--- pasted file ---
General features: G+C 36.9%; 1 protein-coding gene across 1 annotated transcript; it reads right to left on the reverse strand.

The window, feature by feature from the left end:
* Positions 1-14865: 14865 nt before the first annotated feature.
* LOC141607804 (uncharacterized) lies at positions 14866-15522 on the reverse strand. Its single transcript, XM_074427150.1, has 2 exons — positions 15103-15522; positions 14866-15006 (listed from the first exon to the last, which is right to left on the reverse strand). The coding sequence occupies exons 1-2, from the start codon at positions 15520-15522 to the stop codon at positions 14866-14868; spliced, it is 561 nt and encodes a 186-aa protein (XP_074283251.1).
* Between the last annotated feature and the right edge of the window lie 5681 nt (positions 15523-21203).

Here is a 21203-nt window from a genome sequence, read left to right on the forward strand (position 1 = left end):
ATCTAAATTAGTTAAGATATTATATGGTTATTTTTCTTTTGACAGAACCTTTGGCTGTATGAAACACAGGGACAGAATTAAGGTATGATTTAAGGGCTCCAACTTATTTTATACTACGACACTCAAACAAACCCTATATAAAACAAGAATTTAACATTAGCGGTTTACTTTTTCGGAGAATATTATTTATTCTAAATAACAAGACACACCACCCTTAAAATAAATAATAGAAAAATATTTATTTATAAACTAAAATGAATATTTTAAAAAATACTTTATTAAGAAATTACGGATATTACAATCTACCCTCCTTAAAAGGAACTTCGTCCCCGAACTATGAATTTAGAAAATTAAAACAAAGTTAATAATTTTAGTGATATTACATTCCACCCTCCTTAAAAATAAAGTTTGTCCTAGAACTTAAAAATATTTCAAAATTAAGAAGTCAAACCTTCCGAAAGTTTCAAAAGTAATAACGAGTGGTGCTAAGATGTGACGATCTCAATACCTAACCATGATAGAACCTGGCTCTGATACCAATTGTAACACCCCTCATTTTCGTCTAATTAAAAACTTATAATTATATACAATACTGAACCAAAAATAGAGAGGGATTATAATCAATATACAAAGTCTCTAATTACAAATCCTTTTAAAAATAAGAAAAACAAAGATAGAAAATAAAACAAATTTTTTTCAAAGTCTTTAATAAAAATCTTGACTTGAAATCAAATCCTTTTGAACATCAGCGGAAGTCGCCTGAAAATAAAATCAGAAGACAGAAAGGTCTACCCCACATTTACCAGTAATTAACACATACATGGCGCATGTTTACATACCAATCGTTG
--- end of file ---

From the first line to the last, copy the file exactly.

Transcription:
General features: G+C 36.9%; 1 protein-coding gene across 1 annotated transcript; it reads right to left on the reverse strand.

The window, feature by feature from the left end:
* Positions 1-14865: 14865 nt before the first annotated feature.
* LOC141607804 (uncharacterized) lies at positions 14866-15522 on the reverse strand. Its single transcript, XM_074427150.1, has 2 exons — positions 15103-15522; positions 14866-15006 (listed from the first exon to the last, which is right to left on the reverse strand). The coding sequence occupies exons 1-2, from the start codon at positions 15520-15522 to the stop codon at positions 14866-14868; spliced, it is 561 nt and encodes a 186-aa protein (XP_074283251.1).
* Between the last annotated feature and the right edge of the window lie 5681 nt (positions 15523-21203).

Here is a 21203-nt window from a genome sequence, read left to right on the forward strand (position 1 = left end):
ATCTAAATTAGTTAAGATATTATATGGTTATTTTTCTTTTGACAGAACCTTTGGCTGTATGAAACACAGGGACAGAATTAAGGTATGATTTAAGGGCTCCAACTTATTTTATACTACGACACTCAAACAAACCCTATATAAAACAAGAATTTAACATTAGCGGTTTACTTTTTCGGAGAATATTATTTATTCTAAATAACAAGACACACCACCCTTAAAATAAATAATAGAAAAATATTTATTTATAAACTAAAATGAATATTTTAAAAAATACTTTATTAAGAAATTACGGATATTACAATCTACCCTCCTTAAAAGGAACTTCGTCCCCGAACTATGAATTTAGAAAATTAAAACAAAGTTAATAATTTTAGTGATATTACATTCCACCCTCCTTAAAAATAAAGTTTGTCCTAGAACTTAAAAATATTTCAAAATTAAGAAGTCAAACCTTCCGAAAGTTTCAAAAGTAATAACGAGTGGTGCTAAGATGTGACGATCTCAATACCTAACCATGATAGAACCTGGCTCTGATACCAATTGTAACACCCCTCATTTTCGTCTAATTAAAAACTTATAATTATATACAATACTGAACCAAAAATAGAGAGGGATTATAATCAATATACAAAGTCTCTAATTACAAATCCTTTTAAAAATAAGAAAAACAAAGATAGAAAATAAAACAAATTTTTTTCAAAGTCTTTAATAAAAATCTTGACTTGAAATCAAATCCTTTTGAACATCAGCGGAAGTCGCCTGAAAATAAAATCAGAAGACAGAAAGGTCTACCCCACATTTACCAGTAATTAACACATACATGGCGCATGTTTACATACCAATCGTTG